Saturday, October 10, 2015

Turbidity Currents, Turbidites and You

Turbidites are gravity flow formations often generated by earthquakes. [1]  The 1929 Grand Banks earthquake (off Newfoundland, M=7.2) and turbidity current caused telegraph cables to break and thus record its speed.  The current deposited at least 175 km3 of sediment and formed a bed more than 1 m thick (gravel to coarse silt).  A significant portion of the rock record is made up of turbidites.  If much of the Geologic Column was formed rapidly, then maybe this is a young planet after all.  Young Earth Science?  YES you can!
The Cambrian Burgess Shale is a significant challenge to evolution.  Multiple phyla are found in the earliest rocks and no transitional forms are found in Pre-Cambrian layers.  This conundrum, known as the Cambrian Explosion, is delineated in my book. [2]  The Burgess Shale is considered to be a turbidite!  So we find more evidence that the rock record was formed quickly.  So the next time you bring up the Cambrian Explosion in a conversation, be sure to point out that it favors Young Earth Science (YES).

A classic turbidite follows the pattern of the Bouma sequence.  Turbidites are very common.  As Stéphanie Girardclos et al point out in Marine Geology, “Gravity flow deposits, and particularly turbidite deposits, are ubiquitous in the sedimentary and rock record, and are economically important as potential hydrocarbon reservoirs.” [3]  GerardMiddleton (Geology Dept., McMaster Univ., Canada) concurs:  “Beds deposited from turbidity currents (called turbidites) are one of the commonest types of sedimentary rocks … the majority of sandstones in the geologic record were deposited either from rivers or from turbidity currents …” [4]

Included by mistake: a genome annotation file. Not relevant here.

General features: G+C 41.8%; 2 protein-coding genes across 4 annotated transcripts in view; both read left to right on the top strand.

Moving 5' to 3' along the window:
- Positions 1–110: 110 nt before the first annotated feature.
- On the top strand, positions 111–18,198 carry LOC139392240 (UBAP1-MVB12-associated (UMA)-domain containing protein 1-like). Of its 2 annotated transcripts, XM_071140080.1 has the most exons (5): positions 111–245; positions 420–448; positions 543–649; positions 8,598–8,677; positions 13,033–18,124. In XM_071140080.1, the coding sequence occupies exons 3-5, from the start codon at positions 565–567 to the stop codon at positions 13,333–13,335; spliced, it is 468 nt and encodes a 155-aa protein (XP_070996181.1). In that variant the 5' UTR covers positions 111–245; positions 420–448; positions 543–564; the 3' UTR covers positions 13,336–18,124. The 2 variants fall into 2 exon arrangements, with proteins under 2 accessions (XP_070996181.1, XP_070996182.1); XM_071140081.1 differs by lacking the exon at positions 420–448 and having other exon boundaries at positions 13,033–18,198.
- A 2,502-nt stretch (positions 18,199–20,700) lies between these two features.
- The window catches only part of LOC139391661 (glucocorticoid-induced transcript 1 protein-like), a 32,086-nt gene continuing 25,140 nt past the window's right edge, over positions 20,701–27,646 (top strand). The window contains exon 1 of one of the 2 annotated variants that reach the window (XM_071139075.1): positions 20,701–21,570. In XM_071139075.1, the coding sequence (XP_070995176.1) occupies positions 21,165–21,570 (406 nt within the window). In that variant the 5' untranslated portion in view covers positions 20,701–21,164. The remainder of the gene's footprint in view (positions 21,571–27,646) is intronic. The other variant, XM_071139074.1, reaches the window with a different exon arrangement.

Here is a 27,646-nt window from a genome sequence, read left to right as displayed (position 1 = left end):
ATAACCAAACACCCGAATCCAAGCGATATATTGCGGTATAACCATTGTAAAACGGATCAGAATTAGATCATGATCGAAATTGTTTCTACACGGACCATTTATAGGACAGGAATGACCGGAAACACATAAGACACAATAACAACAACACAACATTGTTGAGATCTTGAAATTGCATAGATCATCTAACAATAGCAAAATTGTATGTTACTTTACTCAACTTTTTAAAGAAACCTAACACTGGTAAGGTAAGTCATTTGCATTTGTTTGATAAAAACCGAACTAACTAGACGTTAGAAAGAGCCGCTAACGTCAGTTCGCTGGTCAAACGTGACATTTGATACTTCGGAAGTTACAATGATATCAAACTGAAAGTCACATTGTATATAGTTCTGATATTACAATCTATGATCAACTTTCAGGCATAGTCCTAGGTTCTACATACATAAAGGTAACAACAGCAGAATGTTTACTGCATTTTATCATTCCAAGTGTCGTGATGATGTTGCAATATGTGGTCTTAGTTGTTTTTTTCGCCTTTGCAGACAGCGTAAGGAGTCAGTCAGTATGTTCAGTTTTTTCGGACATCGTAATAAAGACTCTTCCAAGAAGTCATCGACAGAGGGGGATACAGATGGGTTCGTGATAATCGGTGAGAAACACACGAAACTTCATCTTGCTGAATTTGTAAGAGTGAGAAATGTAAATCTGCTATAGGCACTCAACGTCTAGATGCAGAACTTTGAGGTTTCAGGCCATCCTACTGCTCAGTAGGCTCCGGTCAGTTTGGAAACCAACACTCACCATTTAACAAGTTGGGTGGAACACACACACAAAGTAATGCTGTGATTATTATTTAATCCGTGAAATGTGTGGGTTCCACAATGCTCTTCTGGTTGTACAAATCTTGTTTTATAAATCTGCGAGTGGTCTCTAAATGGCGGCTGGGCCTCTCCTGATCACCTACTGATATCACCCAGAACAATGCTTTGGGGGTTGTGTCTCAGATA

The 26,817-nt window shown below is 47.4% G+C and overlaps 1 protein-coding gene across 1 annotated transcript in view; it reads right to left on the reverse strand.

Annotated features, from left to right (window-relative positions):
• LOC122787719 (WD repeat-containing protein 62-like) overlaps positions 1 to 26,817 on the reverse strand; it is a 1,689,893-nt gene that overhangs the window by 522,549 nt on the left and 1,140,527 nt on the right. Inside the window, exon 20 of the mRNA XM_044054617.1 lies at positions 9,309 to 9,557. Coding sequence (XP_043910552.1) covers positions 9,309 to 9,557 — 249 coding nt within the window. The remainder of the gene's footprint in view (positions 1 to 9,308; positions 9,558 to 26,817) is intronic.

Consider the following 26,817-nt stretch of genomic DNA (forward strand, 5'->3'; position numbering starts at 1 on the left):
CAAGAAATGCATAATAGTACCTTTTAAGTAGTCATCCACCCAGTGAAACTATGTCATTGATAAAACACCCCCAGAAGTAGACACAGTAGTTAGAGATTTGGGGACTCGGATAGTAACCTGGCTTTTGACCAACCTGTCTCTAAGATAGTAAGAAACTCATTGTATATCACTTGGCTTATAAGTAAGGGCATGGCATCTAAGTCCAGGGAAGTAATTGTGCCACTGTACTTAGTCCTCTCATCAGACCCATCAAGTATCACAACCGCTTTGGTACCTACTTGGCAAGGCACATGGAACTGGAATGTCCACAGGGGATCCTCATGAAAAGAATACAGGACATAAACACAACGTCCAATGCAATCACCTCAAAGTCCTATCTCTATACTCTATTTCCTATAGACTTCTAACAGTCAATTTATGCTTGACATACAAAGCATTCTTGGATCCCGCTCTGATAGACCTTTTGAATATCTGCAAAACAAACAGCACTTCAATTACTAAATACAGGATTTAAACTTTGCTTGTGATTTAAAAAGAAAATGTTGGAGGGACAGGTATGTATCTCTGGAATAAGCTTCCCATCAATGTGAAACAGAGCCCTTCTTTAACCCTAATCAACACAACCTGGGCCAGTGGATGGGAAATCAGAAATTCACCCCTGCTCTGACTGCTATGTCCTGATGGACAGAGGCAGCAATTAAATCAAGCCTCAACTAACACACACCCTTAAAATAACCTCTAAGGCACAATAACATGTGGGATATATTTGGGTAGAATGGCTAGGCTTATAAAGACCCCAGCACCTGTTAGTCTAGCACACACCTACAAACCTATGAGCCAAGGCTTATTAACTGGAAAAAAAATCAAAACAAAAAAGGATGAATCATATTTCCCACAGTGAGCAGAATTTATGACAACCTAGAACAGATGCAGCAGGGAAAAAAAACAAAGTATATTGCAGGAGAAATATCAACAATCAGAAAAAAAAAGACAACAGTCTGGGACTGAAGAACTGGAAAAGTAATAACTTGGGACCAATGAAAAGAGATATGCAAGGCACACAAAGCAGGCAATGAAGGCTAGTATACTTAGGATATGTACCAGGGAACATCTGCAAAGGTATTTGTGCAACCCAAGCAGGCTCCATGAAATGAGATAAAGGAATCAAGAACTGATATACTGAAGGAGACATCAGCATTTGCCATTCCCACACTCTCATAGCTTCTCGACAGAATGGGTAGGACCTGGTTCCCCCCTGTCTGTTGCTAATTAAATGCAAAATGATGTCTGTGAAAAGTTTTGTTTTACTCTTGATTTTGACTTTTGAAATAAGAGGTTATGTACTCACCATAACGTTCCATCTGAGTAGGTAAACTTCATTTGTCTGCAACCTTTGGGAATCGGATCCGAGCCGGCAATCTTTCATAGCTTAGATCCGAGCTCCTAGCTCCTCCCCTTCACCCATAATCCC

Even some gypsum beds, often thought to be the result of a long process of evaporation, have been interpreted as turbidites. [5]  Actually, gypsum may form directly as a precipitate from hot volcanic springs. [6]  So the next time you look at your wall (gypsum board), know that it supports Young Earth Science (YES).

1) YES – Young Earth Science by Jay Hall (IDEAS, Big Spring, TX, 2014), p. 130.
2) Hall, pp. 84, 85, 116.
3) “The 1996 AD delta collapse and large turbidite in Lake Brienz” by Stéphanie Girardclos et al, Marine Geology 241 (2007) 137–154, p. 138, emphasis added.
4) “Sediment Deposition from Turbidity Currents” by Gerard Middleton, Annual Review Of Earth And Planetary Sciences, Volume 21, pp. 89-114, p. 90, emphasis added.
5) Evaporites: Sediments, Resources and Hydrocarbons by John Warren (Springer, 2006), p. 350.
6) Simon & Schuster’s Guide to Rocks and Minerals by Annibale Mottana et al (Simon & Schuster, NYC, 1978), entry 122 (gypsum).